JD: The business leaders I admire tend to be visionary and transformational, who are personally warm with great people skills. They stick to their values and are true to their beliefs. People like Bob Iger at Disney, Elon Musk of SpaceX and Tesla, Howard Shultz at Starbucks, and Indra Nooyi at PepsiCo.
MC: Tell us about your leadership style.
JD: My leadership style is one of inclusion and empowerment. I strongly believe we win as a team by collaborating and bringing our individual strengths to the team dynamic. I love to learn from my team, and I do that by connecting with and involving them as much as possible.
MC: Tell us a bit about your hiring strategy. What do you look for in a prospective candidate? What are some red flags?
JD: For me the key attributes I look for in a candidate are intellectual curiosity and emotional intelligence. Intellectual curiosity because they will ask questions, examine opportunities and go beyond the obvious to learn, understand more and bring new and refreshing angles to problems and opportunities. And emotional intelligence because it allows them to empathize, understand and support our customers, their teams and co-workers.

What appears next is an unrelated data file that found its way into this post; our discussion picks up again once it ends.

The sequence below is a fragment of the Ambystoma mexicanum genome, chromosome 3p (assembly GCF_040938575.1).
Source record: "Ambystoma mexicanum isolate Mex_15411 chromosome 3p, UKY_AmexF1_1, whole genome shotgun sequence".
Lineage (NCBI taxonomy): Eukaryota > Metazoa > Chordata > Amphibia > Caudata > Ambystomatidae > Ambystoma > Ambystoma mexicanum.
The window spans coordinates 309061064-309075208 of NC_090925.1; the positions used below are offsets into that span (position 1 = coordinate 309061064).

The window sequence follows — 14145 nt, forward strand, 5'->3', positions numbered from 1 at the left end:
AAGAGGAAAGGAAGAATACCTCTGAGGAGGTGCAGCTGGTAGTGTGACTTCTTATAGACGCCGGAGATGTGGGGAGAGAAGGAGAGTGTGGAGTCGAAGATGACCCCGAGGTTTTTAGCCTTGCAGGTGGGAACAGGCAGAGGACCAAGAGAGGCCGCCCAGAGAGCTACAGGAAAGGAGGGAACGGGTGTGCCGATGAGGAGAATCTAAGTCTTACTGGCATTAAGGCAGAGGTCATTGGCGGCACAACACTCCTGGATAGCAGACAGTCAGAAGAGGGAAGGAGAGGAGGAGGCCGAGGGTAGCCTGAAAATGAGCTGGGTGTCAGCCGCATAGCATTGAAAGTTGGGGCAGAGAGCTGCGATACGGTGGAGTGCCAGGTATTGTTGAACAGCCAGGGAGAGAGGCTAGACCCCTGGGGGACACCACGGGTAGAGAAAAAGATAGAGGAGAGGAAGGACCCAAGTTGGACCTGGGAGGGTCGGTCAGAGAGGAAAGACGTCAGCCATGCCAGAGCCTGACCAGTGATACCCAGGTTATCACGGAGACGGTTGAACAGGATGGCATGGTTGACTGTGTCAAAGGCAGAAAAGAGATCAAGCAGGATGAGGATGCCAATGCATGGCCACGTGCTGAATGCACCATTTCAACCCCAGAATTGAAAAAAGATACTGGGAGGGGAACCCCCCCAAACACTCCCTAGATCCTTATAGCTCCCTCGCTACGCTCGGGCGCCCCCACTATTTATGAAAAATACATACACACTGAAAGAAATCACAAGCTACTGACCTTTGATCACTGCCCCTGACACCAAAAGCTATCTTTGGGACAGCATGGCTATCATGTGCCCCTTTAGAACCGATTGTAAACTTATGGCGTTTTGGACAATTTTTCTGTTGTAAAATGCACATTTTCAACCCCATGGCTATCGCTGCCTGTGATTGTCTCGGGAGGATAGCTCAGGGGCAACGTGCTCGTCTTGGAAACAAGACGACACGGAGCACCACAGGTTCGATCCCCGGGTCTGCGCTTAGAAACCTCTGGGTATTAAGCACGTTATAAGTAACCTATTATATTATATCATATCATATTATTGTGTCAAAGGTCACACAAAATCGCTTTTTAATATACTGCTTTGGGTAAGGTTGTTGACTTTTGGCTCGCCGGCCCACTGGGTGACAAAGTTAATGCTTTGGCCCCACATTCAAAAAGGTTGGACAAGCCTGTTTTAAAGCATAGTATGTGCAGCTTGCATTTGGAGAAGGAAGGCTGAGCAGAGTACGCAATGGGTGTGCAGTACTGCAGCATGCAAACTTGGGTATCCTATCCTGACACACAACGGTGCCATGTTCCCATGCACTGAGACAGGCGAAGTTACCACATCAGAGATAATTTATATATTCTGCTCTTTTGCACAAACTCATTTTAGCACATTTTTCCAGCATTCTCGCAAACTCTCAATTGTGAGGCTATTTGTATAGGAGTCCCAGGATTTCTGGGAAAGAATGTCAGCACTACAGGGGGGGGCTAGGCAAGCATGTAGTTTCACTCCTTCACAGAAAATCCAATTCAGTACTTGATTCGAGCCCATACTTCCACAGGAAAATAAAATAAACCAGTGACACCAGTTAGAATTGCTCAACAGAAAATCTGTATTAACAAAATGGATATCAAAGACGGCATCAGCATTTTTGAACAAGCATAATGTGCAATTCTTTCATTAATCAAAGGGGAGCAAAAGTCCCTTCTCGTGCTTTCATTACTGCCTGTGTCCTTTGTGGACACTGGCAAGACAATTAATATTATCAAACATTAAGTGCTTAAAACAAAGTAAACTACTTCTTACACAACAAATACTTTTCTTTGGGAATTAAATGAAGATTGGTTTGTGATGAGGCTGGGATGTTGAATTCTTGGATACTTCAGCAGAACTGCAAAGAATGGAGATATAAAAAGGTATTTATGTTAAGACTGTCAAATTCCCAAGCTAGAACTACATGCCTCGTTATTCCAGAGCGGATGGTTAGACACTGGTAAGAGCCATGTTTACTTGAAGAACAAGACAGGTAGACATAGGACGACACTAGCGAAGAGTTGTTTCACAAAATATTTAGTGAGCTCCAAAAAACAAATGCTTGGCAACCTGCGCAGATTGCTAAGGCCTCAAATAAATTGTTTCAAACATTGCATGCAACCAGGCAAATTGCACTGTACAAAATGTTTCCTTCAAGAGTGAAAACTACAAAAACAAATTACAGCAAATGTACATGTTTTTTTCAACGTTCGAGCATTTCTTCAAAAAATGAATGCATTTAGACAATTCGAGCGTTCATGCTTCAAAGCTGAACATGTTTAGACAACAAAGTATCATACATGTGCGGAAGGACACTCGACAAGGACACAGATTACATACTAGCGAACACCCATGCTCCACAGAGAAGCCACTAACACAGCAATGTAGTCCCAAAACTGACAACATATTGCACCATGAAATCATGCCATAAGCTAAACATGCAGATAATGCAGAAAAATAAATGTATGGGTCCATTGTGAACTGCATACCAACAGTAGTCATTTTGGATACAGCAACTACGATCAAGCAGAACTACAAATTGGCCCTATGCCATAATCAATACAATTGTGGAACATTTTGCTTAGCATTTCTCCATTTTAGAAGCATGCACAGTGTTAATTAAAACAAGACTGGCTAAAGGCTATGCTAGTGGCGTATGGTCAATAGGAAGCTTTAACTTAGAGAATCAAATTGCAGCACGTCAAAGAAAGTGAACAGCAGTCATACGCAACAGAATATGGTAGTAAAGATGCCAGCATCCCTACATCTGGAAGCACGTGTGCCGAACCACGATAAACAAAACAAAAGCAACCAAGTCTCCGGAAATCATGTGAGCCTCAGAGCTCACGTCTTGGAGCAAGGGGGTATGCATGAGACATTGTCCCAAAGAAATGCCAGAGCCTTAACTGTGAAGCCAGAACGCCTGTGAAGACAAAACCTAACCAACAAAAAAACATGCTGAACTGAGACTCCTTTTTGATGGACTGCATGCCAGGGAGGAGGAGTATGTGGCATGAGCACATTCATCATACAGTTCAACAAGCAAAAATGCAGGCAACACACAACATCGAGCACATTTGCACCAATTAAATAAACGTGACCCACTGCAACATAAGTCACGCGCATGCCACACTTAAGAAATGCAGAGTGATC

MC: Do you have a mentor? Are you a mentee? Can you tell us about your relationship(s)?
JD: I have an informal mentor relationship with a few people that I trust for feedback, advice and guidance. All of them are former CEOs and leaders — men and women — I've worked for at other companies, whose capabilities and character I greatly admire. Each offers something different for me in my life, and I reach out to them when I’m stuck or dealing with a complexity or just when I need some leadership fine-tuning around a challenge I'm facing. I absolutely treasure those relationships.
MC: What's a life lesson you've you learned that you wish you could have told your younger self?
JD: Time is fleeting; enjoy the moments.